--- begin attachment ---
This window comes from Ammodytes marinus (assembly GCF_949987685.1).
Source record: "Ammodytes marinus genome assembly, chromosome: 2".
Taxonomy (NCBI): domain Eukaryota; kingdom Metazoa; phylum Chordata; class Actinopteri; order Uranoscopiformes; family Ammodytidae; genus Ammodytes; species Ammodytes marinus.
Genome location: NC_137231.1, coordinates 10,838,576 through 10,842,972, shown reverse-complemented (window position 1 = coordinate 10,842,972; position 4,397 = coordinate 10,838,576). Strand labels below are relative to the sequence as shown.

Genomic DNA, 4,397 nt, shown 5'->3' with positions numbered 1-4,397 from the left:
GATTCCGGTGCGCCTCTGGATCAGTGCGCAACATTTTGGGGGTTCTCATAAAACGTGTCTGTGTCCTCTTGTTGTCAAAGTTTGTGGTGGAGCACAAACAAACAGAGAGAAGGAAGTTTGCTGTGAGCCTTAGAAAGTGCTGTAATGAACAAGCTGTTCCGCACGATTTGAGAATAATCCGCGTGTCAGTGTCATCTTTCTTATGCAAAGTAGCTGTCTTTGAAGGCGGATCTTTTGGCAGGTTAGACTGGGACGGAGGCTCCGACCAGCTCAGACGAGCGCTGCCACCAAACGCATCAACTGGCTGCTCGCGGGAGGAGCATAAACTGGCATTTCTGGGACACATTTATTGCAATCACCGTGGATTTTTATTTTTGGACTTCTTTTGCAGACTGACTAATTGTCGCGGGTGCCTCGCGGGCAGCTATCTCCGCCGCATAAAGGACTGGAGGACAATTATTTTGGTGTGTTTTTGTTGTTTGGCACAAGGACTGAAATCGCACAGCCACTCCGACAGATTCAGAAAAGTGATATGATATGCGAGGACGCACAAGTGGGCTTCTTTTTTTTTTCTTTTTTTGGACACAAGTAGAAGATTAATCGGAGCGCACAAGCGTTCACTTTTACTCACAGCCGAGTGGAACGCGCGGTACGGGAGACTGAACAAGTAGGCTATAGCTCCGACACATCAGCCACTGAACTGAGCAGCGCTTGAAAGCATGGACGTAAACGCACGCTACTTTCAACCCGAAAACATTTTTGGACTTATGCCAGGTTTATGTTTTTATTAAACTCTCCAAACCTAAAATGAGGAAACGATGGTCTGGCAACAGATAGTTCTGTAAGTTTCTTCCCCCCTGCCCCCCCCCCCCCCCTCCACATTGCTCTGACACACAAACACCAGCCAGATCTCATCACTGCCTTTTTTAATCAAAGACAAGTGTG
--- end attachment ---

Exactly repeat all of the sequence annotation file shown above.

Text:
This window comes from Ammodytes marinus (assembly GCF_949987685.1).
Source record: "Ammodytes marinus genome assembly, chromosome: 2".
Taxonomy (NCBI): domain Eukaryota; kingdom Metazoa; phylum Chordata; class Actinopteri; order Uranoscopiformes; family Ammodytidae; genus Ammodytes; species Ammodytes marinus.
Genome location: NC_137231.1, coordinates 10,838,576 through 10,842,972, shown reverse-complemented (window position 1 = coordinate 10,842,972; position 4,397 = coordinate 10,838,576). Strand labels below are relative to the sequence as shown.

Genomic DNA, 4,397 nt, shown 5'->3' with positions numbered 1-4,397 from the left:
GATTCCGGTGCGCCTCTGGATCAGTGCGCAACATTTTGGGGGTTCTCATAAAACGTGTCTGTGTCCTCTTGTTGTCAAAGTTTGTGGTGGAGCACAAACAAACAGAGAGAAGGAAGTTTGCTGTGAGCCTTAGAAAGTGCTGTAATGAACAAGCTGTTCCGCACGATTTGAGAATAATCCGCGTGTCAGTGTCATCTTTCTTATGCAAAGTAGCTGTCTTTGAAGGCGGATCTTTTGGCAGGTTAGACTGGGACGGAGGCTCCGACCAGCTCAGACGAGCGCTGCCACCAAACGCATCAACTGGCTGCTCGCGGGAGGAGCATAAACTGGCATTTCTGGGACACATTTATTGCAATCACCGTGGATTTTTATTTTTGGACTTCTTTTGCAGACTGACTAATTGTCGCGGGTGCCTCGCGGGCAGCTATCTCCGCCGCATAAAGGACTGGAGGACAATTATTTTGGTGTGTTTTTGTTGTTTGGCACAAGGACTGAAATCGCACAGCCACTCCGACAGATTCAGAAAAGTGATATGATATGCGAGGACGCACAAGTGGGCTTCTTTTTTTTTTCTTTTTTTGGACACAAGTAGAAGATTAATCGGAGCGCACAAGCGTTCACTTTTACTCACAGCCGAGTGGAACGCGCGGTACGGGAGACTGAACAAGTAGGCTATAGCTCCGACACATCAGCCACTGAACTGAGCAGCGCTTGAAAGCATGGACGTAAACGCACGCTACTTTCAACCCGAAAACATTTTTGGACTTATGCCAGGTTTATGTTTTTATTAAACTCTCCAAACCTAAAATGAGGAAACGATGGTCTGGCAACAGATAGTTCTGTAAGTTTCTTCCCCCCTGCCCCCCCCCCCCCCCTCCACATTGCTCTGACACACAAACACCAGCCAGATCTCATCACTGCCTTTTTTAATCAAAGACAAGTGTG